Laura E.: While our relationship has been rocky at times, and may have started a bit awkwardly in ENG 265 (still your fault, sorry I’m not sorry), I’m glad we were able to work through it all and become BFF’s. It’s been great to have a fellow Spaniard on the trip, as well as someone else who isn’t afraid to be sarcastic and snarky all of the time. You are absolutely hilarious and I look forward to making teddy bears with you next year at Biggby!

Alanna: Words simply cannot express how ashamed I am that we never even spoke to each other in Karl’s class last year. The pure volume of sass that I missed out on will haunt me for the rest of my days. That being said, I hope I redeemed myself slightly over the last five weeks, because I’ve enjoyed every minute of our time together (yes, even the times you banged on our door at 7:30 AM to make us wake up). I’m looking forward to celebrating y0ur birthday with the gang at Karl’s pool party, and if we ever have another class together I swear I’ll talk to you at least once!

Laura F.: My favorite memory of you will always be the night when we split off and went to the ‘jazz club’ which turned out to be the Spanish equivalent on a rock and roll venue. I’ll never forget the look on your face when the guitarist swung around and almost chopped off your head with his guitar neck. You’ve probably come closer than anyone else to becoming a local here, and I’m sure that you are destined to return someday (regardless of whether we ever actually found the magic fountain in Barcelona).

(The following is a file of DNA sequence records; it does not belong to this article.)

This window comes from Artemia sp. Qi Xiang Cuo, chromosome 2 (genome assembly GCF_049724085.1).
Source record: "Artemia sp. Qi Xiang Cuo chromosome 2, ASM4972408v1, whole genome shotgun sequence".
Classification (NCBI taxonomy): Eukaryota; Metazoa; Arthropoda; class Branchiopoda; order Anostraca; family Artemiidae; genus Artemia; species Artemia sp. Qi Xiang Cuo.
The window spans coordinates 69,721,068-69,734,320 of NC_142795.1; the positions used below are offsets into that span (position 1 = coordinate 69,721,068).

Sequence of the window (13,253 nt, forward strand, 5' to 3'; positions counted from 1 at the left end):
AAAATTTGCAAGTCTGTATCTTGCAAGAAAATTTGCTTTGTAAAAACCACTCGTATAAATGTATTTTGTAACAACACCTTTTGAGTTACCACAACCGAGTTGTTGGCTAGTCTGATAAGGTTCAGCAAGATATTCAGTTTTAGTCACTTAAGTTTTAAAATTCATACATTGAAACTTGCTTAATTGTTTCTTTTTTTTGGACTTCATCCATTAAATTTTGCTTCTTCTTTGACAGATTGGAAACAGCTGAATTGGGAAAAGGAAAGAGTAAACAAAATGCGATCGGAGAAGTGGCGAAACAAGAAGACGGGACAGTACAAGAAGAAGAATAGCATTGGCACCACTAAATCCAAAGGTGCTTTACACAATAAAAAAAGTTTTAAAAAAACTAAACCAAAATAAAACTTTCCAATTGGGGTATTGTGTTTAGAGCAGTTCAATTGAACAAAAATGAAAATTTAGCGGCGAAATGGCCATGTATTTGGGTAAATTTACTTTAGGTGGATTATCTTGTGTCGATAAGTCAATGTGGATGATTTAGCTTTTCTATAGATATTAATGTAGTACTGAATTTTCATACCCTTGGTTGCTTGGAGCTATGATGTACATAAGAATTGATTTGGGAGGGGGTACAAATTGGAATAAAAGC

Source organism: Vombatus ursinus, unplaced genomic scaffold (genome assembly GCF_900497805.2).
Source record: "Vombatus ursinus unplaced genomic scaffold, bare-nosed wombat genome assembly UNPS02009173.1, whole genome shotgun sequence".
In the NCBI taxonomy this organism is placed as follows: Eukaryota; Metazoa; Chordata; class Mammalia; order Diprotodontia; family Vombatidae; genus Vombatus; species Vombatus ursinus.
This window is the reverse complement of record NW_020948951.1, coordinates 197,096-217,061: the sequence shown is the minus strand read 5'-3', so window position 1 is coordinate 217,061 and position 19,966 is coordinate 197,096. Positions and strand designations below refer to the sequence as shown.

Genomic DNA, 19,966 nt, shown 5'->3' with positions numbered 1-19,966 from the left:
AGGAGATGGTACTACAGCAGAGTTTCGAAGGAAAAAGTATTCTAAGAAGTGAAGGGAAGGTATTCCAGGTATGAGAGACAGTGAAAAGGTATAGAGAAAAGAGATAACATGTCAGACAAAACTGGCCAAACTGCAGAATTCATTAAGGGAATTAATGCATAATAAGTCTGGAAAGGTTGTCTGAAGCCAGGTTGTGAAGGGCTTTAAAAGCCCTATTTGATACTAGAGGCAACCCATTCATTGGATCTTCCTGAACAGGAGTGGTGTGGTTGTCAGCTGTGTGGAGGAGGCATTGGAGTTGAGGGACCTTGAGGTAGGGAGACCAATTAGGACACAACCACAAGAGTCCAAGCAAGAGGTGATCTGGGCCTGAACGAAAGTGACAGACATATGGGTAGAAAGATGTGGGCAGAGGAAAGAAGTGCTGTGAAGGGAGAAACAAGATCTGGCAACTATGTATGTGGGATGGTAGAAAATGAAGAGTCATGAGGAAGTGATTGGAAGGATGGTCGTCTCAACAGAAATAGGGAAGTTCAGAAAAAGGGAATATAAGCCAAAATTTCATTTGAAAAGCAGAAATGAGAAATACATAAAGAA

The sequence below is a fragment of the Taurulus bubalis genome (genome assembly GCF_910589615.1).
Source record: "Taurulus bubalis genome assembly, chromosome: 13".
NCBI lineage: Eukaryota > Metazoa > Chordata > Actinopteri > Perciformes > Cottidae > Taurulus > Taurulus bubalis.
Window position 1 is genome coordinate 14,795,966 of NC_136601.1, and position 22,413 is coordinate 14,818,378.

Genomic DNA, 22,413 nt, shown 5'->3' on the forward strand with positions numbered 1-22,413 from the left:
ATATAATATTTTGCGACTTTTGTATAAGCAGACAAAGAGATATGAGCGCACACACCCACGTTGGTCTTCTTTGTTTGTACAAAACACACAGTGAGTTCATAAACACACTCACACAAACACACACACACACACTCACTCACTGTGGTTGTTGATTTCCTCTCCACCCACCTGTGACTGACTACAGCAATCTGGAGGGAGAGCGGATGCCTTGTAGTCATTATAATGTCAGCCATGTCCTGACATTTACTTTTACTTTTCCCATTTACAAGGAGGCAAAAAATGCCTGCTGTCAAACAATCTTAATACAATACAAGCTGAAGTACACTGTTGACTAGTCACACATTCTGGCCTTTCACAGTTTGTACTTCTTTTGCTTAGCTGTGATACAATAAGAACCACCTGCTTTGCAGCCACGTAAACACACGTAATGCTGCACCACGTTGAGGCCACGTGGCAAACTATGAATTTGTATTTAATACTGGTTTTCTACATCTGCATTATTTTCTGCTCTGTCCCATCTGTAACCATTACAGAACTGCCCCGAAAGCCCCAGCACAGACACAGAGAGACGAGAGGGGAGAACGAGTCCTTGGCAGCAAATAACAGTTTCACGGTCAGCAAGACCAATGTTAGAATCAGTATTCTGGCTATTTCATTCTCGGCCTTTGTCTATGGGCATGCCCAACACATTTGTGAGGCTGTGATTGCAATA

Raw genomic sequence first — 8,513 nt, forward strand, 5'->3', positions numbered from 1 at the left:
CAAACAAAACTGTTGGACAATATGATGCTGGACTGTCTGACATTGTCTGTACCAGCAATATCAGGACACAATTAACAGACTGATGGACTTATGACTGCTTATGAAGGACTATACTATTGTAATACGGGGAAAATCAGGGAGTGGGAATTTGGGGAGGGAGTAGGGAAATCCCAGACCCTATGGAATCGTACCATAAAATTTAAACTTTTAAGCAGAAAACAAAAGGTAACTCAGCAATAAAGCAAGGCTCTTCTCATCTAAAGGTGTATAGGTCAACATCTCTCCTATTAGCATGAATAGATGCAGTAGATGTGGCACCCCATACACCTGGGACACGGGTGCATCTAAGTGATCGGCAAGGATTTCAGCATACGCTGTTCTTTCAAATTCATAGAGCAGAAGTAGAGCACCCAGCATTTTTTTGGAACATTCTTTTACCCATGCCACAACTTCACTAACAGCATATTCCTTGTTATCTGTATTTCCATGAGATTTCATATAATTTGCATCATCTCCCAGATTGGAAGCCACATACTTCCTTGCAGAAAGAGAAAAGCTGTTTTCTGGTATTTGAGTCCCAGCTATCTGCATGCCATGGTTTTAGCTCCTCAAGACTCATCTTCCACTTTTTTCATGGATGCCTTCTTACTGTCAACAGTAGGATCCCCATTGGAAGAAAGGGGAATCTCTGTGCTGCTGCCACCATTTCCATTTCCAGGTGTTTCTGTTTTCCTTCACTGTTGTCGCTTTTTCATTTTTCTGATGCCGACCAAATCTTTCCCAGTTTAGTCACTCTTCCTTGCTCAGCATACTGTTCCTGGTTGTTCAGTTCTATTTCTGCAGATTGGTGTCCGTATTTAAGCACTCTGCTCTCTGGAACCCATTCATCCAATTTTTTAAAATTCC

Lauryn: The fact that we share a favorite movie (Almost Famous) and a favorite Nate (Mooty) would be enough in my book to make us lifelong friends, but when you add in your carefree and fun-loving attitude and your ability to draw McDonalds food when everyone is already starving, I think I could be friends with you even longer than that. From standing like bobbleheads in Barcelona to making faces in a Belfast pub to recreating the famous Da Vinci sketch in Segovia, many of my favorite photographs from this trip feature you and your crazy ways. Sorry for beating you and your sorority in battle of the bands a few years ago.  Sorry i’m not sorry.

Catherine: Cathcath, C Mills, the first half of Cathalanna – no matter what you choose to call yourself, you bring all of the intensity that one would expect from someone with fire for hair and it’s been such an integral part of our group. I have so many favorite memories of you, bursting into our room at 3 AM looking for food or talking for twenty five minutes about why you love the New England Patriots or destroying John’s beloved cereal bowl that I simply cannot put them all into words.  Instead, I wrote this little haiku.

You just live to hug

And make me smile always

C Mills, you’re my fav.